He made a few gestures. “I’m happy. I love flying.”

“Me, too,” she replied in the same way.

“Last year,” he went on, as they circled, “I flew—” he followed with a few more gestures she hadn’t learned yet and she had to shake her head in confusion. He frowned briefly, but then smiled again and said, “It’s all right. Later.”

Thornfire caught up to them, his dull tan plumage reflecting the sun flatly.

“Fall in and follow me,” he called out.

Hawkwind and Rainsoft took positions to the side and slightly behind each of his wings, matching his flight path as he led them across the mountains. Flight: it had only been a month, but to be denied what Hawkwind felt was her right as a griffin, a month had been far too long, and to get to fly again made the world feel right. The joy that lit her up from within was almost overwhelming, and seemed to be reaching through vacant rooms inside her, lighting lamps and opening shutters, revitalizing places that hadn’t been used for weeks, and even discovering new places that Hawkwind hadn’t known existed.

She retained enough focus to follow Thornfire’s right wing tip, but any need to observe the landscape or watch for roving talis dissolved into the barest pretense as Hawkwind instead watched inside herself with awe as her body lit with life and heat. The desire to fly faster gripped her, and she had to throttle it down so she didn’t go zipping off at high speed. She wanted to race, to hunt, to—she wasn’t even sure what she wanted.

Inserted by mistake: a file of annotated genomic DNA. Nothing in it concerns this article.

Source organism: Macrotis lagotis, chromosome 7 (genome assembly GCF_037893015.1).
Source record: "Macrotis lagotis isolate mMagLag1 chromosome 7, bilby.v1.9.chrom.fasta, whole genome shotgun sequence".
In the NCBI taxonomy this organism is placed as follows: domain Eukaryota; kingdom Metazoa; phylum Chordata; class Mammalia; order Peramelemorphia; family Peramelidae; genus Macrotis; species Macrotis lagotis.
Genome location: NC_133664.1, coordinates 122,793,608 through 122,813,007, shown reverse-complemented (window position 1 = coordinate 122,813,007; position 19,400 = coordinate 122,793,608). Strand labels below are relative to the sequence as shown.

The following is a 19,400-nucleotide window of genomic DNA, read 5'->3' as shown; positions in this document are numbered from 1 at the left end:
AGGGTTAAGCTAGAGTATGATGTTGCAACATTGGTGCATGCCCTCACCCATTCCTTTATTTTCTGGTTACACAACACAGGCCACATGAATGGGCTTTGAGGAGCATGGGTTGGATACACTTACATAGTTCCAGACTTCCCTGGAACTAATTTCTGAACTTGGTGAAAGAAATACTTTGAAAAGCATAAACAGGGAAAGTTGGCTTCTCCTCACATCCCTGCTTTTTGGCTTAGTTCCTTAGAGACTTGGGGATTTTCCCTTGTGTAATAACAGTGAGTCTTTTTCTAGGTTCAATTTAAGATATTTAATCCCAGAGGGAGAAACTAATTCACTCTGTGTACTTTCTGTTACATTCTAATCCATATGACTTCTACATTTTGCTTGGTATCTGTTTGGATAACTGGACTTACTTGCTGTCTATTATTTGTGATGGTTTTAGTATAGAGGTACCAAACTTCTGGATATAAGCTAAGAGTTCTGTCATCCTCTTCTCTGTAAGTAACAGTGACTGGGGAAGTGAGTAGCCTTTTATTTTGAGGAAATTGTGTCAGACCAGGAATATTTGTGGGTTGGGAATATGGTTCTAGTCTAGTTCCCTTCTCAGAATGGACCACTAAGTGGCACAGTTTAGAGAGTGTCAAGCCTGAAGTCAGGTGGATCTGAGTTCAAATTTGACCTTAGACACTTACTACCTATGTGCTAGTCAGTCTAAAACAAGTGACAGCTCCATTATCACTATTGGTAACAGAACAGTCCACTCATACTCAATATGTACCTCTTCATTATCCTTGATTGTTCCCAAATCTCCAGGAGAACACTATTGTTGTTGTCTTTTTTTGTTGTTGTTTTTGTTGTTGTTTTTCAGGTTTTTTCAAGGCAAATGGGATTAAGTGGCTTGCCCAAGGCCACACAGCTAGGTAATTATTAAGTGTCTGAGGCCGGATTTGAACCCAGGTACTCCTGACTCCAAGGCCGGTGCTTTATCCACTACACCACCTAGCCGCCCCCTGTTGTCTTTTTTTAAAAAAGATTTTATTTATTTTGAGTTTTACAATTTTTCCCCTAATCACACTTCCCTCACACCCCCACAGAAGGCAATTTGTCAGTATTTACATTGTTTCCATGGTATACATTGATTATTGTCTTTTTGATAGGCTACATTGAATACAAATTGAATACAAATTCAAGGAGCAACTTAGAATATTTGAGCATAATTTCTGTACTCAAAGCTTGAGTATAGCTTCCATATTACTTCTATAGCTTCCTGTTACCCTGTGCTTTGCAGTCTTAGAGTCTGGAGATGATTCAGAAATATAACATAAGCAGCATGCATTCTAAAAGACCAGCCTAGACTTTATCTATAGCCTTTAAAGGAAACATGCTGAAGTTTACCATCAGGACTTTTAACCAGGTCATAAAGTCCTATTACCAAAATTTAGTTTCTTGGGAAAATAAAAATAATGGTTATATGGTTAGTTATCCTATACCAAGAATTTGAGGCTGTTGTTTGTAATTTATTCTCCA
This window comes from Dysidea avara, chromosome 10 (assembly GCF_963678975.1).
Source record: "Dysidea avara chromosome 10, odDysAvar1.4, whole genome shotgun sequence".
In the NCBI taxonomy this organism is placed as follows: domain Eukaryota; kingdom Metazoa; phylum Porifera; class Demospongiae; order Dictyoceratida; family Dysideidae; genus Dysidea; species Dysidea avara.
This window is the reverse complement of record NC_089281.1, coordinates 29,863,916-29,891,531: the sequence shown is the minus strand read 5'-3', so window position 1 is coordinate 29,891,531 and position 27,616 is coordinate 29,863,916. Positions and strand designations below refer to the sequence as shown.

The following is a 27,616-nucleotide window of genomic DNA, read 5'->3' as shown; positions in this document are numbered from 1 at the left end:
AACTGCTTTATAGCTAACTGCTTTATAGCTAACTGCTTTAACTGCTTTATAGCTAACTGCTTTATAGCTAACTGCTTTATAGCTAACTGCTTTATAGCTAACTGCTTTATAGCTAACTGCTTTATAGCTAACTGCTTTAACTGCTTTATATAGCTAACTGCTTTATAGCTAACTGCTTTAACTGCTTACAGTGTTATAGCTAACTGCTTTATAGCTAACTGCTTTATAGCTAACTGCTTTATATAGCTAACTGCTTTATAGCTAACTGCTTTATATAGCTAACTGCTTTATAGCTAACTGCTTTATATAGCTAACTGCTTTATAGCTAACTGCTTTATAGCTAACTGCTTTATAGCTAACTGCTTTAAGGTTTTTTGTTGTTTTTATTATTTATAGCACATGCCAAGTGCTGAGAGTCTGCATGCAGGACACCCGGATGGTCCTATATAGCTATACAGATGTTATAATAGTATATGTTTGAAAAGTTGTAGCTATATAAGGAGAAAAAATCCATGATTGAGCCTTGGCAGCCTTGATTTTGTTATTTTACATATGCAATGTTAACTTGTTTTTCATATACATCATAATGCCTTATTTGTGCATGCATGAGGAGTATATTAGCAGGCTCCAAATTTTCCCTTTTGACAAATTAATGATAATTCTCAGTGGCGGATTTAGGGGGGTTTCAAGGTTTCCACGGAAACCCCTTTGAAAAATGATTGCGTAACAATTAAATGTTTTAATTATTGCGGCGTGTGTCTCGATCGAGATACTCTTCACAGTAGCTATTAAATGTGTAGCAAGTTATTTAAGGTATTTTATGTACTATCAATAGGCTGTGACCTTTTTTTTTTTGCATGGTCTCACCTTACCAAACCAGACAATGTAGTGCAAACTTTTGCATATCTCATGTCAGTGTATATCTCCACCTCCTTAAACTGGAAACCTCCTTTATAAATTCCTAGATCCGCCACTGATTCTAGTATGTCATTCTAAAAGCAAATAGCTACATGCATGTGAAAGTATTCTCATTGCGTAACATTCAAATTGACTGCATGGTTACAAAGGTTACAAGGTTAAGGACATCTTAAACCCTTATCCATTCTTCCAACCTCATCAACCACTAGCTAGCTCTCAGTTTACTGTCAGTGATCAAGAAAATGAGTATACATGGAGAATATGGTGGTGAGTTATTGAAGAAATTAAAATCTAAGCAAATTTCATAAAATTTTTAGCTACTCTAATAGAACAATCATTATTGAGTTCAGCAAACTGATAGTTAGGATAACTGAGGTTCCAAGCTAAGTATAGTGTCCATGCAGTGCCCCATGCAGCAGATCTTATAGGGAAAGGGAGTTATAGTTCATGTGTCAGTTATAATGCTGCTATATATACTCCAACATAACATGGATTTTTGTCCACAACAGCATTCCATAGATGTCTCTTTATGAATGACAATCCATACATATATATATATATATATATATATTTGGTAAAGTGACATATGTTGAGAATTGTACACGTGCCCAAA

Her vision went fuzzy as she failed to focus. Her muscles burned, as if her body was feeding them too much energy, and she was ordering them not to use it. A cry of frustration backed up in her throat when she clamped her bill shut on it. What was wrong with her? Flying had never felt like this before.

Thornfire was shouting something into the wind, maybe her name, calling for her attention, but his command just made her growl. She didn’t want to follow his orders. She didn’t even want to be flying with him. In fact, she almost felt like trying to smack him, not truly hurt him, but just give him a little whack and knock him out of the sky, make him tumble, make him fly away from her.